The former Executive Secretary of the Ghana Tertiary Education Commission (GTEC), formally the National Council for Tertiary Education, Dr. Paul Effah, has urged Heads of academic institutions including Universities to ensure that they produce graduates who are fit to make meaningful contributions to society.
He said this when he took his turn to address the Senior Members and Senior Staff of the University of Environment and Sustainable Development under the institution’s two-week HOPE Road show project which aims to instill the core values of the University into them. He touched on: “Leadership by Example: Exhibiting HOPE.”
Quoting a renowned Rev. Minister in the USA, (Prof. Thomas Dixon) which states: “Any education that sets you apart from your community is not education but a miseducation,” Dr. Effah said, every University has an overarching objective to transform human beings into human capital or human resources. It is therefore laudable the UESD is making conscious efforts to ensure that graduates of the University find their place in society and contribute their quota effectively towards community building through its core values.
The veteran Administrator, stated that the University’s core values: Honesty, Opportunity, Perseverance and Enterprising, are very crucial in today’s Ghana where it appears both the old and new generations have lost their sense of integrity, hard work, and enterprise. He expressed the hope that the University’s vision will be realized if it is able to create a synergy between its core values and the attitude of its staff members.
Dr. Effah continued that, for the Management of the University to motivate its staff to work to the best of their ability, it is important to constantly employ what he termed the Notice, Importance and Belonging, NIB approach, where staff would easily have access to notices of important events relevant to their work schedule. He explained that when workers are appreciated, they realize their importance in the organization and perform their duties to the best of their ability. Also, they must feel a sense of belonging within the work environment in order not to be left out.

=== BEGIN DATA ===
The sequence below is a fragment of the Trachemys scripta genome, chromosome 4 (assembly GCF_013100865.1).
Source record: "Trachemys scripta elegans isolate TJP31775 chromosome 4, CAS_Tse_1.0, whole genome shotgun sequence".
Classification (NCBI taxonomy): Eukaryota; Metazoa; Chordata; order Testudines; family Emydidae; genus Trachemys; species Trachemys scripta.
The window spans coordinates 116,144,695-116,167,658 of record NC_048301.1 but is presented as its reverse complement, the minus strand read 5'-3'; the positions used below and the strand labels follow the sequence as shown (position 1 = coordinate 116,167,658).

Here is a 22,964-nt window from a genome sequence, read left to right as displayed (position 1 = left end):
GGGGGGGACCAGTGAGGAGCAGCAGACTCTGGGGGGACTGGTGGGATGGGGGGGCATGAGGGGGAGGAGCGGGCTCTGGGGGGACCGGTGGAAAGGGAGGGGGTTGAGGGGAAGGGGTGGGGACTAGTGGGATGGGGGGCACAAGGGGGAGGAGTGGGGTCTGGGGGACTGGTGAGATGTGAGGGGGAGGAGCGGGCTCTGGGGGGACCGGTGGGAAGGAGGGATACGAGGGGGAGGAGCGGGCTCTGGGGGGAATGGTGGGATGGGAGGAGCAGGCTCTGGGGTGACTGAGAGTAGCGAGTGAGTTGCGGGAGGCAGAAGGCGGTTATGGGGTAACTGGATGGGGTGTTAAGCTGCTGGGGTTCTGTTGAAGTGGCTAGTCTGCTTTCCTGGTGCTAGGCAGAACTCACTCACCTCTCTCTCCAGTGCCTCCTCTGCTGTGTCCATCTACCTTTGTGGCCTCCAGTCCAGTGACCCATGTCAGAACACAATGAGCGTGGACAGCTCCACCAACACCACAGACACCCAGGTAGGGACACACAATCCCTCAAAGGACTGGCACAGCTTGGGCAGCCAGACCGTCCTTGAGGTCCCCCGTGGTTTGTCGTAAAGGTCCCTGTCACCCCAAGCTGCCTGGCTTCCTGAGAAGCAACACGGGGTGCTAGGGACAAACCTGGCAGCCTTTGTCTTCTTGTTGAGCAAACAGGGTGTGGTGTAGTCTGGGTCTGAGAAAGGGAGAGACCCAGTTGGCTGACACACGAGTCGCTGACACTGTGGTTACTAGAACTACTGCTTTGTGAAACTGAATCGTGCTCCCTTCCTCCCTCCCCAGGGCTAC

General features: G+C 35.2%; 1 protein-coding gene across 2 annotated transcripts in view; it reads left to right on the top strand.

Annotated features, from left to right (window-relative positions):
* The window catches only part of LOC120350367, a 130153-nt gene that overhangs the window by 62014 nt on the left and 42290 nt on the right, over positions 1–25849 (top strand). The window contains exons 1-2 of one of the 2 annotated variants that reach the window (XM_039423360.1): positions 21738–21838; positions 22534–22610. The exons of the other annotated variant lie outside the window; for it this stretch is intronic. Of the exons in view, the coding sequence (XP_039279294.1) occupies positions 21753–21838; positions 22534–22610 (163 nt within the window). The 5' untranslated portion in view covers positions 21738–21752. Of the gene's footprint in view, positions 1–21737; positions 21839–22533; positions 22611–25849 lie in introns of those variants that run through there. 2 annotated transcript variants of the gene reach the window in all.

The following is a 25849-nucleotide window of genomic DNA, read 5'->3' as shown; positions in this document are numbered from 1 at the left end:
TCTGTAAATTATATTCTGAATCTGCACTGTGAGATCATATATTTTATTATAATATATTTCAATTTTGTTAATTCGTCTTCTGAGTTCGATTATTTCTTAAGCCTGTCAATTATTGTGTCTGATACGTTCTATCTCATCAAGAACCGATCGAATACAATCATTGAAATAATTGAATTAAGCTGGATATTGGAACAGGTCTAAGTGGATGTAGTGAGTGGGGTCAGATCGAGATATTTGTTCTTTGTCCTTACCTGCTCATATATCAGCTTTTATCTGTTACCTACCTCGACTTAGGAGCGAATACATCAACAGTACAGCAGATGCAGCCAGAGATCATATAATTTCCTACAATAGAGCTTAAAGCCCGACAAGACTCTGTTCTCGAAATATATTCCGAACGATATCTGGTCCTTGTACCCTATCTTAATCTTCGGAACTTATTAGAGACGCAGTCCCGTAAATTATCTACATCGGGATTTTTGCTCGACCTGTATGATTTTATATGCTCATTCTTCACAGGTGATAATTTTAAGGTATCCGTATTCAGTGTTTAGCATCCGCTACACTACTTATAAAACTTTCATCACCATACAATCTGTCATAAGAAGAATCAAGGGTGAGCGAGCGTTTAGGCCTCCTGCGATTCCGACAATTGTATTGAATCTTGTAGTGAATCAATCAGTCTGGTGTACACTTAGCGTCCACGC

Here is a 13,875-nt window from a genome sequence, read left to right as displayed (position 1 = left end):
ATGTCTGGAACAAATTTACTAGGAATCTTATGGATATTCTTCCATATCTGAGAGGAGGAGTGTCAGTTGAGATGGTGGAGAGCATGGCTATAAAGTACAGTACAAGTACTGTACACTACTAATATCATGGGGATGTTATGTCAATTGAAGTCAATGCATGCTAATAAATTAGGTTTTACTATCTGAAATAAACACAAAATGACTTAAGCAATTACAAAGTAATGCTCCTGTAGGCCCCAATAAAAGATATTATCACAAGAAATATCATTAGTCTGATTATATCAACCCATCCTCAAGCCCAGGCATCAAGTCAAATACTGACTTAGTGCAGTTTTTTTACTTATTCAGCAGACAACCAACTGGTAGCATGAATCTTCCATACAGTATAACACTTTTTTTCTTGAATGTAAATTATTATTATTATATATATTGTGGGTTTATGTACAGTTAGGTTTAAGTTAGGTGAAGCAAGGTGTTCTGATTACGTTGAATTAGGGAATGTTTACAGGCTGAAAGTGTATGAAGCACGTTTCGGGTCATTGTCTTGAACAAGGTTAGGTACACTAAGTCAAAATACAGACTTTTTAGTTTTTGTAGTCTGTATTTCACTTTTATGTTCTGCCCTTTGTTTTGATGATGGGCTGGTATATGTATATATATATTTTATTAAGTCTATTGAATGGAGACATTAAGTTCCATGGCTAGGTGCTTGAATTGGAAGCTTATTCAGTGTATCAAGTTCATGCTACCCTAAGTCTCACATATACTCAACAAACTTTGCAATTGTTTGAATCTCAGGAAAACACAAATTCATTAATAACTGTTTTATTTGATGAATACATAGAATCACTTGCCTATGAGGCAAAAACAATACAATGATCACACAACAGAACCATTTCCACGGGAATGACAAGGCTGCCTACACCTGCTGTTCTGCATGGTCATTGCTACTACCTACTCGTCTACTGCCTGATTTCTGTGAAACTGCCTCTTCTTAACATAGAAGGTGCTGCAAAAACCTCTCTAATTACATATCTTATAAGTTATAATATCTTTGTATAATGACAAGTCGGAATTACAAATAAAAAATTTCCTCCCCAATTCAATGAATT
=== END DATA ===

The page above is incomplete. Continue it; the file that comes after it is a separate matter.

In addition to the notice, importance and the belonging approach, Dr. Effah said, there is also the need for the people in authourity, (the Senior Members) to adopt inspirational communication skills to build good relationships between staff and Management at all times. They can do this by demonstrating ‘navigational leadership skills’ which involves inspiring their team members and colleagues, engaging them, ability to take decisions that will impact positively on ‘your’ team, be innovative and improvise.
He reckoned that inspiring staff confidence and encouraging speedy and informed decision-making processes also contribute immensely to workers’ ability to produce hope-assured results.
Dr. Effah predicted a sharp rise in the employment of the generation born between 1993 and 2000 in the next few years which he referred to as the generation ‘Z’ bracket. He revealed that these particular groups of people are assertive, intuitive, aggressive and brave, less concerned with protocols and possess a high conviction in their own strength. They are profound believers in dialogue, they would want their voices to be heard and would usually take ‘no’ for an answer, however they are very innovative and enterprising.
Therefore Management of the University and other organizations looking to employ in year 2022 and beyond should watch out for this group of people. If they happen to be in their midst, they should anticipate their needs and tweak their policies and programmes to allow room for divergent opinions.
Dr. Effah said, for UESD’s core values to be fully inculcated into the working culture of staff, to make it,’ a leading University in the teaching, learning and dissemination of knowledge,’ the workers should to be made to walk the talk either voluntarily or otherwise.
This involves the staff members abiding by the rules and regulations and performing their duties whether they are being monitored or not. This group of people who he referred to as the Culture High Trust, know their job descriptions and are resolute to get the work done according to the laid down policies.
The other categories of workers on the other hand, the experienced Administrator mentioned are the Culture High Monitoring group, who are less likely to perform their duties or abide by laid down policies voluntarily. They usually require a push, constant monitoring with a threat of sanction before they are motivated to do the needful.
Dr. Effah said, both approaches have their merits and demerits and the onus lies on organisations like the UESD to adopt the one that best suits it or combine both approaches. He emphasized that no matter the approach taken by UESD, the ultimate result is to raise an army of University administrative staff who are well equipped and set to contribute to the HOPE agenda.